Canada and Russia have lost an alarming number of trees in recent years, compromising the ecologically rich and carbon-sequestering boreal forests that are native to the regions, according to a new report.
The report, published Thursday by the World Resources Institute (WRI), found that the world’s boreal region has shown the steepest decline in forest cover between 2011 and 2013, with Russia — the country home to the world’s largest area of tree cover — losing an average of 16,600 square miles of tree cover every year. That’s an area, the report points out, that’s larger than Switzerland.
Boreal forests serve as major carbon sinks, so losing the forests is bad news for climate change — though, as the report notes, the light-reflecting land that’s left after forests are removed complicates the climate impact a bit.
Most of the tree loss in Canada and Russia can be attributed to forest fires, which the report notes are expected to occur more frequently and become more intense as the climate warms. Nigel Sizer, global director of WRI’s Forests Program, told ThinkProgress that the report didn’t analyze what percentage of the fires that caused the deforestation could be linked to human activity and what percentage couldn’t, but he did say that an increase in fires, including in the northern latitudes, was in line with climate modelling.
He also said that hotter, more intense fires could have an impact on the forests ecologically. Though forests are adapted to deal with — and even thrive after — occasional wildfires, hotter fires could affect the regeneration of trees and could lead to changes in species abundance.
“Much hotter fire is going to kill a lot more of the trees and is going to kill more of the seed stock in the soil as well,” Sizer said. “If you shift the intensity, you end up with different type of forest eventually.”
Some wildfires can be attributed to natural resource development in both Canada and Russia; Because there’s an increased human presence in these areas, Sizer said, the risk of fire also increases. The report also cited logging and insect pests as drivers of the loss of forest cover.
What the report didn’t analyze, however, was the impact of Canadian tar sands development on the region’s forests. But Global Forest Watch data from last year show that more than 20 percent of Canada’s boreal forest region is “now covered by industrial concessions for timber operations, hydrocarbon development, hydroelectric power reservoirs, and mineral extraction.” Vast swaths of Canada’s boreal forests have been cut down for tar sands mining operations, and according to the Sierra Club, none of this land has been “certified as reclaimed” by Alberta, Canada’s government.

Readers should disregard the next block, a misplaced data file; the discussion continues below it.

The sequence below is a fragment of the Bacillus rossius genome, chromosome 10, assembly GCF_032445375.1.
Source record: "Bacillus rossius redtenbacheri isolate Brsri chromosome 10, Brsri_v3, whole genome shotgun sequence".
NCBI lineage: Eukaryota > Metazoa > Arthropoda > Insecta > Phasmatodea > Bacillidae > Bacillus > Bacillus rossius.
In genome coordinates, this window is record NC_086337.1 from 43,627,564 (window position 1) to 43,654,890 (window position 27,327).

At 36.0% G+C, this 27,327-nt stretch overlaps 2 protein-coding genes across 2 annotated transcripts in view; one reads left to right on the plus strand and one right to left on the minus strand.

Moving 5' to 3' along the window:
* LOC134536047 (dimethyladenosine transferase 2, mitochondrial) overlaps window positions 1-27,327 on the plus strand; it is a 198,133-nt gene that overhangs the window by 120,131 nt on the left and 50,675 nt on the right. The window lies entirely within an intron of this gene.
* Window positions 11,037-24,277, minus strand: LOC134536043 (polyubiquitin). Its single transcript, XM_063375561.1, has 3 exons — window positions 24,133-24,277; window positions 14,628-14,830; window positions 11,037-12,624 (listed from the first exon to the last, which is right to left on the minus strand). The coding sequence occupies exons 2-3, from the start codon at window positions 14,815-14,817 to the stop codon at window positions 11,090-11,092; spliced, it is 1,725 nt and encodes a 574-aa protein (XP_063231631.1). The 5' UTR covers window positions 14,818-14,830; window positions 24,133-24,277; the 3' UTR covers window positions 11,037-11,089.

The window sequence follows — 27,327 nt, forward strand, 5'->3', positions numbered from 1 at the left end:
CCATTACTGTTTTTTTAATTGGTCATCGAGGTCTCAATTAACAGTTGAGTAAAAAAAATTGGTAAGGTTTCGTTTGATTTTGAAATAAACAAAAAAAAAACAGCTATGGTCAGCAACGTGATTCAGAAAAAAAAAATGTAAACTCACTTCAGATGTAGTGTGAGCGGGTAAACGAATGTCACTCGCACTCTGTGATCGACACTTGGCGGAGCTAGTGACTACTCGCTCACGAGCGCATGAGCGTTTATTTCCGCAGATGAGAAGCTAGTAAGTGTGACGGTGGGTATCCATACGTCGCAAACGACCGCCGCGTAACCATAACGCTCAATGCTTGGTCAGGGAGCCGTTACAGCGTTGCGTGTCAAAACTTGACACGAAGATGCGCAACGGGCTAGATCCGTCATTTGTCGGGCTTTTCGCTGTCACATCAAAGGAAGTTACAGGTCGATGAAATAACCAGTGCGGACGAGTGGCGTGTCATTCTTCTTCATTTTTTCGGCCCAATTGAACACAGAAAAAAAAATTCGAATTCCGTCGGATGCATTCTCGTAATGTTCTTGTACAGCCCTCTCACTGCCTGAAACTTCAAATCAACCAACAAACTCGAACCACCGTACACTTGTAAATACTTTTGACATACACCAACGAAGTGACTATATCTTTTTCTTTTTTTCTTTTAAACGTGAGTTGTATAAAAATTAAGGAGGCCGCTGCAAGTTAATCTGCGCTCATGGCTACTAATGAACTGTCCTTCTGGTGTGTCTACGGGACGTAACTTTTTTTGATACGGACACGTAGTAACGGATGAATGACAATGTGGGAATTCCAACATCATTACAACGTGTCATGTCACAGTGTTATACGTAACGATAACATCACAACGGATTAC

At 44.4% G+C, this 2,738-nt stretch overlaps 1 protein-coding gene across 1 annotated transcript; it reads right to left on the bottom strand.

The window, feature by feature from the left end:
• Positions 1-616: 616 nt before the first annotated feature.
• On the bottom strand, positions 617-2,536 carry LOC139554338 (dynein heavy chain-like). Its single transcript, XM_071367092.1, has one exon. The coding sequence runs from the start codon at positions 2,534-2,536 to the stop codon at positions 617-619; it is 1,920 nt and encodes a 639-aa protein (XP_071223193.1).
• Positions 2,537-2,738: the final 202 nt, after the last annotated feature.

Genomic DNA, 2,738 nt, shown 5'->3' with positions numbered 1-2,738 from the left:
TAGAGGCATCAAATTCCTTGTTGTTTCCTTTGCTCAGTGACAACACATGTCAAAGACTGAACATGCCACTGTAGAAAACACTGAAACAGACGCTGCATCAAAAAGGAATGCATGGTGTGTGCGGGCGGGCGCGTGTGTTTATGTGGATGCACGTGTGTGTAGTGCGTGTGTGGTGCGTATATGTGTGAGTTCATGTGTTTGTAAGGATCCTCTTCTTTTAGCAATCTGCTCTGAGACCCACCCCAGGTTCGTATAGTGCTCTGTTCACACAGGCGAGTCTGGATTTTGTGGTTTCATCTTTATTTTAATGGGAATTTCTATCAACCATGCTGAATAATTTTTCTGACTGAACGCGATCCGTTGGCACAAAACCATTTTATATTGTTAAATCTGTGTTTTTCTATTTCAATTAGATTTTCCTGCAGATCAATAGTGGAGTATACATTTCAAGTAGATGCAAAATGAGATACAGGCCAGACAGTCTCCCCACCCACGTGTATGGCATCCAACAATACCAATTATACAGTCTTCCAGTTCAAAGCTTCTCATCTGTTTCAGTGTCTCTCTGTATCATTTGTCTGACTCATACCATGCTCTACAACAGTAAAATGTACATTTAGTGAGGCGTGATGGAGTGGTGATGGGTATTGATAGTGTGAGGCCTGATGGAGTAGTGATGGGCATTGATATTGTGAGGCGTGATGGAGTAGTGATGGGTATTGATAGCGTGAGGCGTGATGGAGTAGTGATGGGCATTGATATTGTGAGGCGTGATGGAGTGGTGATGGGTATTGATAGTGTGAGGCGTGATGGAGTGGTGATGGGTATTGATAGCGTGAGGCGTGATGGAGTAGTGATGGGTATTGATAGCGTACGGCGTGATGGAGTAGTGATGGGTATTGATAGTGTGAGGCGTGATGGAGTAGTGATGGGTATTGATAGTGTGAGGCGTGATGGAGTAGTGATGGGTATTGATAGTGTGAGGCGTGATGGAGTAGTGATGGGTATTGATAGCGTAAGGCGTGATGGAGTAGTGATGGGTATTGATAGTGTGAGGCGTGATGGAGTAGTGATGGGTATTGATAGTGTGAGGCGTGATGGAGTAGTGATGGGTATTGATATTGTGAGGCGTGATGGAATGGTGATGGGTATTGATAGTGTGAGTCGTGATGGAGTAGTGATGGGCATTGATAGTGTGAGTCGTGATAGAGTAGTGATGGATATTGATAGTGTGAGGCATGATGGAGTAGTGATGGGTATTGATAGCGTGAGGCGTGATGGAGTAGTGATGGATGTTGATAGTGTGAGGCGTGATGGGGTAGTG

The report, which used satellite maps from Google and the University of Maryland, found that globally, the earth’s tree cover loss was slightly lower in 2013 than it was in 2012, but was still 5.2 percent higher than the 2000–2012 average. In total, the earth lost 69,500 square miles of forests in 2013, a chunk about twice the size of Portugal.
But while global forest cover is decreasing, the report found that things might be looking up for forests in Indonesia, a country that’s historically had high rates of deforestation. Those rates have been so high that 85 percent its emissions come from forest degradation and destruction.
According to the report, in 2013, Indonesia’s yearly loss of tree cover fell to its lowest point in nearly 10 years, and its loss of primary forests — a term that applies to forests that haven’t been cleared in at least 30 years — also slowed. It notes, however, that one year isn’t enough to make a trend, and that a separate 2014 report found that Indonesia’s loss of primary forests increased from 2001–2012.
Still, Sizer called the data on Indonesia “encouraging” and said that, once WRI has figures for 2014 deforestation loss, its researchers will be able to determine whether Indonesia has begun a trend of slowing deforestation.
The WRI report comes on the heels of a study published Monday in Nature Climate Change, which found that despite worldwide deforestation, the globe’s total vegetation has increased since 2003. That’s thanks largely to efforts to plant more trees in China and former Soviet states, and increased plant life in the savanna due to higher levels of rainfall. Sizer said that this study makes sense, even in the context of WRI’s newest report.
“What we’re particularly concerned about is forest loss, so as forests are degraded and cleared, we’re losing biodiversity, losing water services, greenhouse gases are being emitted … and so on,” he said. “This analysis is saying that while were losing forests, at the same time there’s an overall net re-greening taking place … those two things can perfectly well happen at the same time.”
The challenge for scientists, Sizer said, is to determine what a world that’s both greening and losing forest means for climate change.